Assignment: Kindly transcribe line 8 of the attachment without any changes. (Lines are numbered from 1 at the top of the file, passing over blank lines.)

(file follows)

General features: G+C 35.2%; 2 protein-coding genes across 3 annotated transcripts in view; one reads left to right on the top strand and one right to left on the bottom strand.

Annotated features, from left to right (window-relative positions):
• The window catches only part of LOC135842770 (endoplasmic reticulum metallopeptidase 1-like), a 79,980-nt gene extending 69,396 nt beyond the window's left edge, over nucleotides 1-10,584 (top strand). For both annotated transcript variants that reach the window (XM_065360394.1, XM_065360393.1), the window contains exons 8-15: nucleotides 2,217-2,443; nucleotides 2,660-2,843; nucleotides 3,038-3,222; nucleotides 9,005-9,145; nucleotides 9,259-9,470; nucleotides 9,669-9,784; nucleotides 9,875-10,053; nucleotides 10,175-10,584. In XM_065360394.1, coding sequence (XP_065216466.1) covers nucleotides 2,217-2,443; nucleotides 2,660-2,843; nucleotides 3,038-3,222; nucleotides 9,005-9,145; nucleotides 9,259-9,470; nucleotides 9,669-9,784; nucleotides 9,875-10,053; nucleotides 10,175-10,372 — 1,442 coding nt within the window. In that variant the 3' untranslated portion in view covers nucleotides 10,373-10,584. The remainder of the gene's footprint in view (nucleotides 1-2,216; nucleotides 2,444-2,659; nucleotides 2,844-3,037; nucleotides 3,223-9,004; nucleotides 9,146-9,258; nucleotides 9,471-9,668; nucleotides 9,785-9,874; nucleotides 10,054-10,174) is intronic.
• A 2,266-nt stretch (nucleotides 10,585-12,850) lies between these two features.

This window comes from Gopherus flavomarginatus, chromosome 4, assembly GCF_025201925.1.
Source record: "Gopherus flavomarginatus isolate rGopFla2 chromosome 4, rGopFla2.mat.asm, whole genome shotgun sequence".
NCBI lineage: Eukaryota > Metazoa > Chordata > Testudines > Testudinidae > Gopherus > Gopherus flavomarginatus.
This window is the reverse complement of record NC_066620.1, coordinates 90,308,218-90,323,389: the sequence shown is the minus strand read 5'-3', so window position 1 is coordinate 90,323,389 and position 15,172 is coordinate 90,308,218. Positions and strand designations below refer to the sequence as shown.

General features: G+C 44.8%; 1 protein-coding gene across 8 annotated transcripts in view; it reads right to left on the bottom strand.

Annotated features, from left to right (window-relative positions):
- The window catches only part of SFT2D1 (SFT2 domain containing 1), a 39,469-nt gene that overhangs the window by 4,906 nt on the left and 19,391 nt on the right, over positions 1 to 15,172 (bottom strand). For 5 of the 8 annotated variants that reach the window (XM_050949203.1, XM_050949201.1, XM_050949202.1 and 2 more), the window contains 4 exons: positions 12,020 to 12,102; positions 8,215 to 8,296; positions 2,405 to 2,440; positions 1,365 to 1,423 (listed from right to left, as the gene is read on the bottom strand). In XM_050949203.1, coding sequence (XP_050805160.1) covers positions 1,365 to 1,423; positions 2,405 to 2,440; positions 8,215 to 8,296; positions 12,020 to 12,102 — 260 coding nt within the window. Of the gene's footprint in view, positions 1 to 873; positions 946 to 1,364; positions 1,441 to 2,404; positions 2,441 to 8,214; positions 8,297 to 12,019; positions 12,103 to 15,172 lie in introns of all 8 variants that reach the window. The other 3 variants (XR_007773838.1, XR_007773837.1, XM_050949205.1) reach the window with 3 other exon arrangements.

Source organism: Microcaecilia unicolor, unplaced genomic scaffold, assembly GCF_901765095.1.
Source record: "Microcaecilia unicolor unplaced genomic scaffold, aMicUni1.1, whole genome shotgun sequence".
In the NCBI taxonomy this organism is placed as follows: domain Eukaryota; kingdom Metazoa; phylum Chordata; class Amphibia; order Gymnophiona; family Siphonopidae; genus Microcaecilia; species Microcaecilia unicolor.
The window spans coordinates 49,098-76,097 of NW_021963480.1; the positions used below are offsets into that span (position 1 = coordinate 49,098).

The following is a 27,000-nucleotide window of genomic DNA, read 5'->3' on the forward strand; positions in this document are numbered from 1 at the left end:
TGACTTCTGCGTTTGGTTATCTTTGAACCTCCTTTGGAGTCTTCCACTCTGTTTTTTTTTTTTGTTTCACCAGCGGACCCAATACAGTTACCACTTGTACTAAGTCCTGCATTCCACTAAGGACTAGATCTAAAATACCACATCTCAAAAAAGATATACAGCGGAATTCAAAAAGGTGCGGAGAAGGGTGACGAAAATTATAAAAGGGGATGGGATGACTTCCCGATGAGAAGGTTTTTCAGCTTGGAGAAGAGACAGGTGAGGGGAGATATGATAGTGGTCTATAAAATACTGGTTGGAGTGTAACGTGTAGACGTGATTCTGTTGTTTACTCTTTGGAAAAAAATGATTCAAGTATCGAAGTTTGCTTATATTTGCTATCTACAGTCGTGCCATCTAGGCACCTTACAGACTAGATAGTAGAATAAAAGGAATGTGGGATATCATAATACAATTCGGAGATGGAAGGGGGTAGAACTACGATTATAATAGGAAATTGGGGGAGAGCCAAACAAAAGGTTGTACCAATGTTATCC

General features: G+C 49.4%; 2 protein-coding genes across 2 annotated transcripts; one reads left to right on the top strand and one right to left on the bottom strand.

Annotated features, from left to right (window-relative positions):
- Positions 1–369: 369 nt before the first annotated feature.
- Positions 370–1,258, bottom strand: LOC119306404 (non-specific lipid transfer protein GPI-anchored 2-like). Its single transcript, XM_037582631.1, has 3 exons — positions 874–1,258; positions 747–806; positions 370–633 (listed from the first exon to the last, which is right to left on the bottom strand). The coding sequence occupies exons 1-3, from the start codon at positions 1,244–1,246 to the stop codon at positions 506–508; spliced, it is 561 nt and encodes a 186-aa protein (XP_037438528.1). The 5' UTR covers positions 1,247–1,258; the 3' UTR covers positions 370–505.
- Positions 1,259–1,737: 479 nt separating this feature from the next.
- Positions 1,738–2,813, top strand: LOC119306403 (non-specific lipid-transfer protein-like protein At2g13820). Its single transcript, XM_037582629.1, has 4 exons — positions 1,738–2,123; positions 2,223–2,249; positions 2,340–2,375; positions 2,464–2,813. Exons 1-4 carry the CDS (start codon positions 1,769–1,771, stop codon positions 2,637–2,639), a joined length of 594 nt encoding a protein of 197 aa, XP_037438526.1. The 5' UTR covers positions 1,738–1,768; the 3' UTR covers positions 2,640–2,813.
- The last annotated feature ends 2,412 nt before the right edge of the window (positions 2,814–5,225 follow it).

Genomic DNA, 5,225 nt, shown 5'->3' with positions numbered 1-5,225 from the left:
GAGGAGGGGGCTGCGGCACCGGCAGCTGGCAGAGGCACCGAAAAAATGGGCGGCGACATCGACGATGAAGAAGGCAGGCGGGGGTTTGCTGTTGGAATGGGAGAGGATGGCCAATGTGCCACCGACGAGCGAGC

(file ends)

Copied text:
This window is the reverse complement of record NC_066620.1, coordinates 90,308,218-90,323,389: the sequence shown is the minus strand read 5'-3', so window position 1 is coordinate 90,323,389 and position 15,172 is coordinate 90,308,218. Positions and strand designations below refer to the sequence as shown.